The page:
Is Long-term-Care insurance worth it?
One of the most widely held beliefs is that your health insurance or Medicare will pay for your long-term care (LTC), but this is NOT the case. In section 2, page 12 of the 2020 Choosing a Medigap policy, it states “Medigap policies don’t cover long-term care (like nursing home care or care you receive at home).” LTC insurance steps in if you develop a health condition that requires you to need care or supervision. This includes home health care, assisted living and nursing home care, and adult daycare. Without LTC insurance in place, you may burn through your life savings or have no choice but to rely on a family member.

LTC insurance is worth it because it protects your assets, spares your family from financial and emotional stress, and puts YOU in control of your health decisions.

What are my options for LTC insurance?
The LTC insurance market has evolved over the past few years. Today we have many different options for insurance to cover the cost of a long-term care event. There is traditional LTC insurance, asset based LTC insurance, and stand-alone homecare policies that insure almost anyone that wants the coverage can get it.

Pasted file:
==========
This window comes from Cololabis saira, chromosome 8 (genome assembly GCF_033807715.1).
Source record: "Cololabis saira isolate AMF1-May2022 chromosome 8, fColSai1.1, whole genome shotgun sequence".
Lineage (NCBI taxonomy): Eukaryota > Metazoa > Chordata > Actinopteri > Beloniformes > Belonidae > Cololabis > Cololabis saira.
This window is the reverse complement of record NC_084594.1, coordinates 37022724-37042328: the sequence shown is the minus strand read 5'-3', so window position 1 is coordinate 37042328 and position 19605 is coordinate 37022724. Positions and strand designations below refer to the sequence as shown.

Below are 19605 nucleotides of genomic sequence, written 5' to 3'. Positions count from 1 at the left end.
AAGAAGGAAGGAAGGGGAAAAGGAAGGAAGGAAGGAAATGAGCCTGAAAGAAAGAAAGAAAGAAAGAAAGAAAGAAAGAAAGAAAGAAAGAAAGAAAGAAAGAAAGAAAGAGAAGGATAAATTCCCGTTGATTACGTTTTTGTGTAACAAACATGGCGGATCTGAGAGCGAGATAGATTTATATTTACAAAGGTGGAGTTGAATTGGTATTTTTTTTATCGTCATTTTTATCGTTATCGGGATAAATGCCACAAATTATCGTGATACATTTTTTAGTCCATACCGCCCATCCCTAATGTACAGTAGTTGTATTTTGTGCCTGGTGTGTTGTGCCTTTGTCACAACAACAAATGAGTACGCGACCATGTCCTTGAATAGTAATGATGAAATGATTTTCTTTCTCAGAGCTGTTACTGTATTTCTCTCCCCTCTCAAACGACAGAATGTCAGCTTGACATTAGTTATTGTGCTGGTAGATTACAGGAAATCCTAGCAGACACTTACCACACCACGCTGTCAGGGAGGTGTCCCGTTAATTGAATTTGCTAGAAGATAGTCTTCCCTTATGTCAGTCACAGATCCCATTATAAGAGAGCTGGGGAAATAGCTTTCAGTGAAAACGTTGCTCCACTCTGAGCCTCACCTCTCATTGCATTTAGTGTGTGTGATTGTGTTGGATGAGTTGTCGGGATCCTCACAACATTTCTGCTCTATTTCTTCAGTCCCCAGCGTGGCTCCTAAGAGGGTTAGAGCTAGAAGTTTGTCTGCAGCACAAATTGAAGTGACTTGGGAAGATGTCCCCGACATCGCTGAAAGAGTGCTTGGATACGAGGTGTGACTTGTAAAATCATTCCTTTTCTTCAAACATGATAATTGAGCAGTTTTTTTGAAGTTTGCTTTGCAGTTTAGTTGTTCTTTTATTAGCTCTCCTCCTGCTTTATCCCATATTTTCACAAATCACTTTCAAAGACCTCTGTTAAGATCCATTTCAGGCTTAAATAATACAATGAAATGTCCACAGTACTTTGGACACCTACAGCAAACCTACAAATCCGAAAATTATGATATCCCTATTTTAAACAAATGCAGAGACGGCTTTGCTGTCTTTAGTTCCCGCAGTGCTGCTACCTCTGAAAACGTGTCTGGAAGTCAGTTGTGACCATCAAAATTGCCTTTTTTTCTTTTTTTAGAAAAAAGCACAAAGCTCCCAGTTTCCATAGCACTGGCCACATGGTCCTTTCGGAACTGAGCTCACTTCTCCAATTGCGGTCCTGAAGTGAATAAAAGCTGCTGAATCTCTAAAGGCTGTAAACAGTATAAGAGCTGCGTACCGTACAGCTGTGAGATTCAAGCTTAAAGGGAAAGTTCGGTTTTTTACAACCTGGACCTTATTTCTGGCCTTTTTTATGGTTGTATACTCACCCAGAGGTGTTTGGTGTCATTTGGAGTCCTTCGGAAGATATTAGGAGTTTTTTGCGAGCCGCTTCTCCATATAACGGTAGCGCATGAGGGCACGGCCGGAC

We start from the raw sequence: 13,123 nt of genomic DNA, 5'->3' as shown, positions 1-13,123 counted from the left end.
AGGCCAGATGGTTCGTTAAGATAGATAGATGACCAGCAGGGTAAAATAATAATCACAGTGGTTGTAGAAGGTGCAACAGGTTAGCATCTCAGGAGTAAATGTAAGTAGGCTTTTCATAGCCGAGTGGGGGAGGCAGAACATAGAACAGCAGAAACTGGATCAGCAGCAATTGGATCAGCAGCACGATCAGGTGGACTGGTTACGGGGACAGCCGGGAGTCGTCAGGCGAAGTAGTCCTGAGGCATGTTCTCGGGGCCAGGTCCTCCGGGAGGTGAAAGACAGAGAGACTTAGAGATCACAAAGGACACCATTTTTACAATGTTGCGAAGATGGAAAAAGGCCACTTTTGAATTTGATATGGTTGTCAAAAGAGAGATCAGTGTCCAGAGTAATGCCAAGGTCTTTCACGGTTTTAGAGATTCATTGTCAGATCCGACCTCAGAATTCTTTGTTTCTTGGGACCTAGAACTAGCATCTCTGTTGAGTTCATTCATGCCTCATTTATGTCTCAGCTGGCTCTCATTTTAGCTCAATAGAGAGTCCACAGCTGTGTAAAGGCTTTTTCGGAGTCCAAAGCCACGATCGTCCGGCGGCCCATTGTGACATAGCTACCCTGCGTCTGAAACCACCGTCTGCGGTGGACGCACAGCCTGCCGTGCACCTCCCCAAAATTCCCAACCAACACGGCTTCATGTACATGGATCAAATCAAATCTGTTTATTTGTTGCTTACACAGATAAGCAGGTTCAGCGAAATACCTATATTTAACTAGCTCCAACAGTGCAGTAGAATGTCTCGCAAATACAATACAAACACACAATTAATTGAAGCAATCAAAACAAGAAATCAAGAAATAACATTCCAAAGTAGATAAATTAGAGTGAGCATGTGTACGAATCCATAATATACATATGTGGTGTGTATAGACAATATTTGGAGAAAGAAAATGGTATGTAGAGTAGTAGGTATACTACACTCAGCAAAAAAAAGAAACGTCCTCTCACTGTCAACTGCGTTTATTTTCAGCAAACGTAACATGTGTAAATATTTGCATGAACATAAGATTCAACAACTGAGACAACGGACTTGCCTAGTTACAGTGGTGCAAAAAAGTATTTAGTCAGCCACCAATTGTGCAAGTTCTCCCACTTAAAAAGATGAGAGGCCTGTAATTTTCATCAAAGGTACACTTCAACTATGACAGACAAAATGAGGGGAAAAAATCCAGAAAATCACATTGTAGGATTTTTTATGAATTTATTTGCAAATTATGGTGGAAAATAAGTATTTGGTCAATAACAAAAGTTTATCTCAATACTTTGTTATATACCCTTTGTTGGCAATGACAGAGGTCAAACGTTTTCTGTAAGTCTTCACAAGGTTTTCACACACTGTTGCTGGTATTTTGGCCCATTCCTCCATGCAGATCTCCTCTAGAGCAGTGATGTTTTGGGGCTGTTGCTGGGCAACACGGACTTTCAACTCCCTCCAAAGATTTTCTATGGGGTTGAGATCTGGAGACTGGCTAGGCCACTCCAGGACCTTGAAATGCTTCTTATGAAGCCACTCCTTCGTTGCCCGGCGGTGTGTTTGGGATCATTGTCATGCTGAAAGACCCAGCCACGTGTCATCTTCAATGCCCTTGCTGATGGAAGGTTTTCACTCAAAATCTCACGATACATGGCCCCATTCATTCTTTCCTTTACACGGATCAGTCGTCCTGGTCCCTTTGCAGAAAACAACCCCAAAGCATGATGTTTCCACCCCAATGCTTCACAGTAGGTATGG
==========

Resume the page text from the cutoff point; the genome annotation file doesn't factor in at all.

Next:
The asset-based insurance is the most popular today and offers your loved one coverage if you pass away, and peace of mind that if you need care it will be covered.

Photo courtesy Marcelo Leal …

How much does long-term care cost?
According to the 2020 cost of care survey by Genworth, the average cost of care in Memphis for nursing home care is $85,000 a year. Homecare and assisted living care are just over $50,000 a year. Of course, depending on the facility or the amount of home care, these amounts could vary.

How much does LTC insurance cost?
According to the American Association for Long-term Care Insurance, a couple in their mid 50s should expect to pay about $3,500 a year for traditional coverage. By the time they are 85, they will have $765,000 in their pool of money for long-term care. For what you’re paying, that’s pennies on the dollar.

However, asset-based coverage works a little different. You can reposition some of your assets and get leverage from an insurance company to cover the cost of LTC, and if you’re lucky enough to never need care it will pay a beneficiary a death benefit.

In my 13 years as a long-term care specialist, I have seen many families benefit from LTC coverage. It is a very important part of financial planning.

These are just a few of the most asked questions about long-term care insurance. For a personalized assessment of your individual options, please contact me and I’d be happy to meet with you by zoom, phone, or in person in a socially distanced appointment.